Back in January I was preparing to enter a Regional Qualifier with, believe it or not, Mecha Phantom Beasts. After the Forbidden and Limited List crushed my go-to tournament deck I was left with a handful of casual themes to play. I figured I'd be the only one playing Phantoms, so I'd at least have a little fun while getting stomped on by Fire Fist, Mermail, and Karakuri Geargia. I even included Machine Duplication and a full set of Mecha Phantom Beast Stealth-Ray so I could summon Number 92: Heart-eartH Dragon. I told myself that if I beat at least one person with it I'd be happy for the rest of the day. But, I was still a bit upset about my lack of options. After making an off-handed comment about how I'd play Harpies if I had the chance, one of my friends decided to spot me their entire deck for the event.

I wrote about Harpies last month too, but at the time I was discussing how to side with the deck, not against it. After seeing the deck perform at a the Regional level first hand and also witnessing several other players achieve success with their builds, I was certain we'd be seeing a whole lot more of Harpies this format. And we did: Harpies have had a lot of success in tournaments over the last two months. Of course, they're nowhere near the level of Fire Fist, or even Mermail, but the deck is still being played and – in my opinion – very much worth playing at the local and Regional level.

The biggest challenge facing Harpies is their lack of consistency. Outside of Hysteric Sign and Harpie Queen, there aren't a whole lot of ways to search the deck for key cards like Harpie Channeler. At the Championship level these weaknesses are exaggerated over the course of nearly a dozen rounds. Still, Harpies are definitely not a match-up you'll want to face unprepared.

Feathery Foes
Harpies are often referred to as a 'reactive' strategy. Unlike other decks it isn't focused on establishing field positions. Instead, Harpies make their best plays after the opponent commits cards to the field. Harpies' Hunting Ground is the a prime example of this strategy. Its backrow destruction effect is easily exploited by Harpie Dancer and Harpie Channeler, but without targets on the opponent's side of the field Hunting Ground may end up destroying itself. There's a certain requirement for most of the plays you generally want to make with this deck.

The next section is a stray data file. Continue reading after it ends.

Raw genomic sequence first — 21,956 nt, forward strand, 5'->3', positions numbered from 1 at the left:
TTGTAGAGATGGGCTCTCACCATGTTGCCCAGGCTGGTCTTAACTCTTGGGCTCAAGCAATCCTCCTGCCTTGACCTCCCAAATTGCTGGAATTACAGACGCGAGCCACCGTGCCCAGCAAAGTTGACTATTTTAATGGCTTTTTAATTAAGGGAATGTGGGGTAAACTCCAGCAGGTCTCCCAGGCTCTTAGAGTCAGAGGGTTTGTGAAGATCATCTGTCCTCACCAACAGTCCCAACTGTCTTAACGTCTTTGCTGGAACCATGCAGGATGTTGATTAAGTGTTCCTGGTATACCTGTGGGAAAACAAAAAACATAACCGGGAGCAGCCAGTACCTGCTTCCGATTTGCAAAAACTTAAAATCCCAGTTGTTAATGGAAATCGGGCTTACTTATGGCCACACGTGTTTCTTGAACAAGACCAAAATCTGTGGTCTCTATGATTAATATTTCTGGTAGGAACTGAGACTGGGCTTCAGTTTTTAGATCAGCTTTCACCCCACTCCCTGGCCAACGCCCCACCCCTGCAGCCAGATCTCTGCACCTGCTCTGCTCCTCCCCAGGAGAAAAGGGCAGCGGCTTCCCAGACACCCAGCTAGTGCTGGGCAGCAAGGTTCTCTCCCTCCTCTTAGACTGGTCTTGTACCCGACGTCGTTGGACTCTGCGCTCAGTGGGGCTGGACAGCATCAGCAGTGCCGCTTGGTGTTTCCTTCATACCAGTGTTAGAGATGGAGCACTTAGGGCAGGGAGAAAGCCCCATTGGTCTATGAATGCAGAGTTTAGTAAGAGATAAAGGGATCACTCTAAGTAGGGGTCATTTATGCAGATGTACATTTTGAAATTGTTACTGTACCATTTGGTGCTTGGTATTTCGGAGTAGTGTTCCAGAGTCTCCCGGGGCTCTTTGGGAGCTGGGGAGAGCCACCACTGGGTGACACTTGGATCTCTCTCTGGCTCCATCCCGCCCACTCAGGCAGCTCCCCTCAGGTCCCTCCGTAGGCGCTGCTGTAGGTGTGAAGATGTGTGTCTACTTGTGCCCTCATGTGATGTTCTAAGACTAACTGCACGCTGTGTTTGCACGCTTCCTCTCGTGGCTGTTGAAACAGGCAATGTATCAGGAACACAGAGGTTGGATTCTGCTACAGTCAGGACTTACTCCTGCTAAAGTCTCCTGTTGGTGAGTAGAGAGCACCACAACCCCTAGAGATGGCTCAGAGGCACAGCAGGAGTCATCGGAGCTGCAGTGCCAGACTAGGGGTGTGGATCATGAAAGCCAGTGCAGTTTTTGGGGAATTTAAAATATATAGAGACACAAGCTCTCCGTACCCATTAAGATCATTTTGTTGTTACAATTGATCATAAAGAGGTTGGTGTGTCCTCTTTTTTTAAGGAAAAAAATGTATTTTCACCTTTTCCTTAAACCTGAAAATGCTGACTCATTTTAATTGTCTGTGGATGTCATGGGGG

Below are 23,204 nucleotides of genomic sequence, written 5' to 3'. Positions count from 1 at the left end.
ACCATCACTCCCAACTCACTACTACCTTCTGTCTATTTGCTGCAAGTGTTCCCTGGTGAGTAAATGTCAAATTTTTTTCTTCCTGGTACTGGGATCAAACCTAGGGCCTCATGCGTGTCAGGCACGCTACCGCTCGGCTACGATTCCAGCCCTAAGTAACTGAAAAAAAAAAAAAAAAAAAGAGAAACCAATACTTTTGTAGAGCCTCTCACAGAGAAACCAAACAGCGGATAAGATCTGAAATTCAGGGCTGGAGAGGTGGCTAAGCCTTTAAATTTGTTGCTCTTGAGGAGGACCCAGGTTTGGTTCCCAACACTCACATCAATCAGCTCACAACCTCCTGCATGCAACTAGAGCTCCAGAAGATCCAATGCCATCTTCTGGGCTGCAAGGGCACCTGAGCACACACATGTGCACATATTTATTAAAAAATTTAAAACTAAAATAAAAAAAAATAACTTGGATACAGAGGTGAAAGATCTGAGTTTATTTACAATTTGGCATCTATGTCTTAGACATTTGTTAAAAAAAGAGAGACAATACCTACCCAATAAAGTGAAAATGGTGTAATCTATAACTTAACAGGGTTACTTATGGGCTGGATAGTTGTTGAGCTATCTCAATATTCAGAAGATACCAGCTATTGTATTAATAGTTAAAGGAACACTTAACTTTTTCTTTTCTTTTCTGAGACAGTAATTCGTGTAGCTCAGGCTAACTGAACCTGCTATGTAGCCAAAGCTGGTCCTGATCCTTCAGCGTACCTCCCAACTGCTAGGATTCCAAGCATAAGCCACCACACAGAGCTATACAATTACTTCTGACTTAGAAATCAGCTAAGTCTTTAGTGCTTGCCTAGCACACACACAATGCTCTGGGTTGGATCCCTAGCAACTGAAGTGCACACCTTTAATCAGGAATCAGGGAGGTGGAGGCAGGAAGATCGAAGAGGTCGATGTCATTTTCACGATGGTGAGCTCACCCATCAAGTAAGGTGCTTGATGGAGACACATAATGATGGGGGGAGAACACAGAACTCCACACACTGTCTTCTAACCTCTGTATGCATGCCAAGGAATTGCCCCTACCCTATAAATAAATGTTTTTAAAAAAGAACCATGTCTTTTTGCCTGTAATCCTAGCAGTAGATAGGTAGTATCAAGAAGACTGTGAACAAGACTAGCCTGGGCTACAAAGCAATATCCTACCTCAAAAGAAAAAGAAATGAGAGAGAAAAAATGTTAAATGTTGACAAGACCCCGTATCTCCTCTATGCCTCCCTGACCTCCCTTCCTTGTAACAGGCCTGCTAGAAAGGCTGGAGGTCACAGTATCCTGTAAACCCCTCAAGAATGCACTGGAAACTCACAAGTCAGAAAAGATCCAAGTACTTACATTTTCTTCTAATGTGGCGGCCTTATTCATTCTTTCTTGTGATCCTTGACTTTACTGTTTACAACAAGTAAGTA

Few decks can tear apart fields as well as Harpies. While Hunting Ground eats backrow, Lightning Chidori, Mecha Phantom Beast Dracossack, and Number 11: Big Eye spin, destroy, and steal opposing monsters. Each of these Xyz can be made with Channeler without any sort of set-up. Capitalizing on exposed or unprotected cards is what Harpies do best. Icarus Attack's another helpful tech choice that further punishes the opponent for putting cards on the field. Bluffing against Harpies is a laughably poor tactic that will almost always leave you losing your card to Hunting Ground, or drawing it again next turn thanks to Chidori.

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Hysteric Sign makes the Harpie deck viable by providing a means to search Harpie Queen, Channeler, and Dancer. Sign's activation conditions are a bit different from what you might expect: it triggers when sent to the graveyard from the field or hand. This means it can be discarded as an activation cost and still grab three Harpies during the End Phase. What it can't do is add an Elegant Egotist to your hand then activate to search cards during the End Phase. Only one of its two effects can be used per turn. That means if you chain Mystical Space Typhoon to Sign in response to its first effect, your opponent will miss out on its second effect.

Harpies can make big swings in momentum after resolving a Hysteric Sign, but that's not the only card you'll want to keep an eye out for. Hysteric Party can put as many as five monsters on the field at the cost of a single card; it can turn an empty field into three Xyz and generally signals an OTK. Thanks to new generic Rank 4's like Evilswarm Exciton Knight and Number 101: Silent Honor ARK, the Harpie Extra Deck contains even more ways to eliminate opposing cards and threaten established field positions. Exciton Knight's particularly interesting because it can destroy Hysteric Sign. By clearing the field and triggering Sign, you can overcome a disparity in card advantage very quickly.

The Harpie Side Deck features plenty of effective, high-utility counters to major strategies. Gozen Match, Rivalry of Warlords, Soul Drain, Mistake, Dimensional Fissure, and DNA Surgery are easily sided here. Even cards like Skill Drain are worth playing because they can be shut off by Hunting Ground or Trap Stun. In fact, between the Field Spell, Typhoon, and Icarus Attack, almost any continuous effect that's sided against Harpies can be destroyed easily. It's something you'll want to keep in mind when choosing cards to side for this match-up. Harpies won't let you sit behind Continuous Traps for long.